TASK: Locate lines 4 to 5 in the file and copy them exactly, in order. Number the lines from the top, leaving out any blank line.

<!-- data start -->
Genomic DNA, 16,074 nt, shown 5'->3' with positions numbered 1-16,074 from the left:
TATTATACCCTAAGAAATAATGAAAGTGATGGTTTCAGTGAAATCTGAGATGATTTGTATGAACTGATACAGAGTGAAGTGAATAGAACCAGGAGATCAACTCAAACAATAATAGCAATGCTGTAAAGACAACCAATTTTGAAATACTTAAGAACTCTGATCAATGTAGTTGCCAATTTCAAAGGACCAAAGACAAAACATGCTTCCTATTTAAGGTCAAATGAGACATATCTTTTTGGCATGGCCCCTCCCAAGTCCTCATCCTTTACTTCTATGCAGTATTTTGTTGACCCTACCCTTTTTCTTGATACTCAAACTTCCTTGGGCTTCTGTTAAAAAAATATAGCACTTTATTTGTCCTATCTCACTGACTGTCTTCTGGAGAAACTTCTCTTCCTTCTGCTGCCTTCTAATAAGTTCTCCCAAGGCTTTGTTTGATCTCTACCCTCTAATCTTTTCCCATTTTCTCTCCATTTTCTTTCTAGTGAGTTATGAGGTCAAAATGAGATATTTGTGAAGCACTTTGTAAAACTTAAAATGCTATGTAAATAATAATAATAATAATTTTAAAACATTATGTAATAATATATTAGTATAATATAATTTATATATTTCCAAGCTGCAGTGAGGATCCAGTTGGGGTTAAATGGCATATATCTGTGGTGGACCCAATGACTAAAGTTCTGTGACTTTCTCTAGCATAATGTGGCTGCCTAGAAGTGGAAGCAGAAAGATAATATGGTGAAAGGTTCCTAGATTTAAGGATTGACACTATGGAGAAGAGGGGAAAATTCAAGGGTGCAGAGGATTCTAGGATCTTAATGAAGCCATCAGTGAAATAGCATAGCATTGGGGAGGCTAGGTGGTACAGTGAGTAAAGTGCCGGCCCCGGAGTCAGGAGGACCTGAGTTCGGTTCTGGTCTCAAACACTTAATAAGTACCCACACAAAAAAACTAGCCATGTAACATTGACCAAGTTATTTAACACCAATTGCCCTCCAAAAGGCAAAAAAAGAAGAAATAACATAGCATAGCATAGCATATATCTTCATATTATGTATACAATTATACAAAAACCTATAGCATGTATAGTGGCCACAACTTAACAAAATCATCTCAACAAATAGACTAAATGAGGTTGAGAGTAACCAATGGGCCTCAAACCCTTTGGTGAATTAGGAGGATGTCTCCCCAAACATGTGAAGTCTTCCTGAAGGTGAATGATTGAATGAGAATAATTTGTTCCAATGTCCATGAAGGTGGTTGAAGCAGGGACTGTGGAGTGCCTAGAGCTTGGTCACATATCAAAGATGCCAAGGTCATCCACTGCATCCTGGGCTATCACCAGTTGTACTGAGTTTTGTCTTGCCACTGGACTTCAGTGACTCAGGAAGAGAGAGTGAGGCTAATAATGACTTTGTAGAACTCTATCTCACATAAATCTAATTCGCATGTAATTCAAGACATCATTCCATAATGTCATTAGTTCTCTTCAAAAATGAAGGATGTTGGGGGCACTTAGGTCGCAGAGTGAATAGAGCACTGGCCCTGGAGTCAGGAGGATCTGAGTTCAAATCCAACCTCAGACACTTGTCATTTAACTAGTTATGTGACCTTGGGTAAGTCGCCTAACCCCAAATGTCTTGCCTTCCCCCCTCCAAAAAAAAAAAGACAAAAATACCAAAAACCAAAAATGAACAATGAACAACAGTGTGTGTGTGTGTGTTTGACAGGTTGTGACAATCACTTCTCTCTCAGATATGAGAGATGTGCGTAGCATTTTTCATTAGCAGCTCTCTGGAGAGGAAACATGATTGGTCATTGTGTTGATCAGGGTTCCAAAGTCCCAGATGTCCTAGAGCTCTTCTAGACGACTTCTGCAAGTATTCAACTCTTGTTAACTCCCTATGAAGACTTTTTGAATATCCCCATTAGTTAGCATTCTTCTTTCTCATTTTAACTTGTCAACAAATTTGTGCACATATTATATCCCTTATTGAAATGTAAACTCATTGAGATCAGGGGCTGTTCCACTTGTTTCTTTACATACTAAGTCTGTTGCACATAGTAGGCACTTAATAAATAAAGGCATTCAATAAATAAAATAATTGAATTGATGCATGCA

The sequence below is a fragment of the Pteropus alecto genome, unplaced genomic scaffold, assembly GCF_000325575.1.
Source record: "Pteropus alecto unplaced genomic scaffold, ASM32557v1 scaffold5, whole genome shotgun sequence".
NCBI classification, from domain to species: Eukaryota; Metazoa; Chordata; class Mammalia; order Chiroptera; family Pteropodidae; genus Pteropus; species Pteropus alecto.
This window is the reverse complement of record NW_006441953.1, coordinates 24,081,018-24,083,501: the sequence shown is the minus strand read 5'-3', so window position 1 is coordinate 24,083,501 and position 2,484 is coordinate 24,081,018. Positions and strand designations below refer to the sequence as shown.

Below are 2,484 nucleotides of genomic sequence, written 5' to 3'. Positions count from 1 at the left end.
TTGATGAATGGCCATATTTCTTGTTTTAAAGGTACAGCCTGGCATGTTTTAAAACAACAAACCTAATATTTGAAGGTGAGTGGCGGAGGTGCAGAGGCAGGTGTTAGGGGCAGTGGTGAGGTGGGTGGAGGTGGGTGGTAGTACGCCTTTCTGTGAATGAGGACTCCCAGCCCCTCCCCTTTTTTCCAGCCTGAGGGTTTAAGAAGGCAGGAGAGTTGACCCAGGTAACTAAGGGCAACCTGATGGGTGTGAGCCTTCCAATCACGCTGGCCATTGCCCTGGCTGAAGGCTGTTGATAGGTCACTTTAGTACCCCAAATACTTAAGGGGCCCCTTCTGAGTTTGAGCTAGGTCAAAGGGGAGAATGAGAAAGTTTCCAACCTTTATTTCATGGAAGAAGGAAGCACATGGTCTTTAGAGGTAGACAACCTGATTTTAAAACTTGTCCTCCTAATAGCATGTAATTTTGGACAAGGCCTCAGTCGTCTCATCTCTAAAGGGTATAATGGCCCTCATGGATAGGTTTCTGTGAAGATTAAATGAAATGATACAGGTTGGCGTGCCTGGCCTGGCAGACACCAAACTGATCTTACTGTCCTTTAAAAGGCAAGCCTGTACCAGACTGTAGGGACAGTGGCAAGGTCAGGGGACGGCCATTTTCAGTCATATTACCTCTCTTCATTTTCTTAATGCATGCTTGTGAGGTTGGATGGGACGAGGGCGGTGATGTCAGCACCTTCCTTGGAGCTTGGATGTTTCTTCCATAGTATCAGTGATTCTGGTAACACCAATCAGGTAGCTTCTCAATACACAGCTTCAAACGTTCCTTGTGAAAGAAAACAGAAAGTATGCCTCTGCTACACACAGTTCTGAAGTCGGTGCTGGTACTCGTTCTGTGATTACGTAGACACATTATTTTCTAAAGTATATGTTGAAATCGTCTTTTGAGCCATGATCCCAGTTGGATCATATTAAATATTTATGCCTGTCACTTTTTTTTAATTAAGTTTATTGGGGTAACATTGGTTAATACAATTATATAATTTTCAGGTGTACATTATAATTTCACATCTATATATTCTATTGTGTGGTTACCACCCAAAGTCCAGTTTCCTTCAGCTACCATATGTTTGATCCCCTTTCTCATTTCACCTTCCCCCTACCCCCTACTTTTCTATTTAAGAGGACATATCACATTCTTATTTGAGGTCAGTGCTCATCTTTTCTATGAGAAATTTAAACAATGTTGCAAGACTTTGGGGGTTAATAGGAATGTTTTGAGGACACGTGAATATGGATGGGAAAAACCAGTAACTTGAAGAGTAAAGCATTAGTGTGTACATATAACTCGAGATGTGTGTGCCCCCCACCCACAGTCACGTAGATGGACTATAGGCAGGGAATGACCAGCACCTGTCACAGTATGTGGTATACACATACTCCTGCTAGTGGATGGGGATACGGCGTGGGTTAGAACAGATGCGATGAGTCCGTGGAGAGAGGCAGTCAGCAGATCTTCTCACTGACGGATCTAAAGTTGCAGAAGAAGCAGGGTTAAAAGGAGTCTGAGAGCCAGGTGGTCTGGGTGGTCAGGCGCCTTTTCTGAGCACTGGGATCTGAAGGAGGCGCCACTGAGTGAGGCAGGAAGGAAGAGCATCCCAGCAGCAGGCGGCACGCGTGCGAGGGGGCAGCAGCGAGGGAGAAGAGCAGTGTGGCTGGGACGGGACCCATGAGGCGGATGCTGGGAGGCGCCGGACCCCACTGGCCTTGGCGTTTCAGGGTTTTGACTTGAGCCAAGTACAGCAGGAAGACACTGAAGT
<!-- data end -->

Source record: "Pteropus alecto unplaced genomic scaffold, ASM32557v1 scaffold5, whole genome shotgun sequence".
NCBI classification, from domain to species: Eukaryota; Metazoa; Chordata; class Mammalia; order Chiroptera; family Pteropodidae; genus Pteropus; species Pteropus alecto.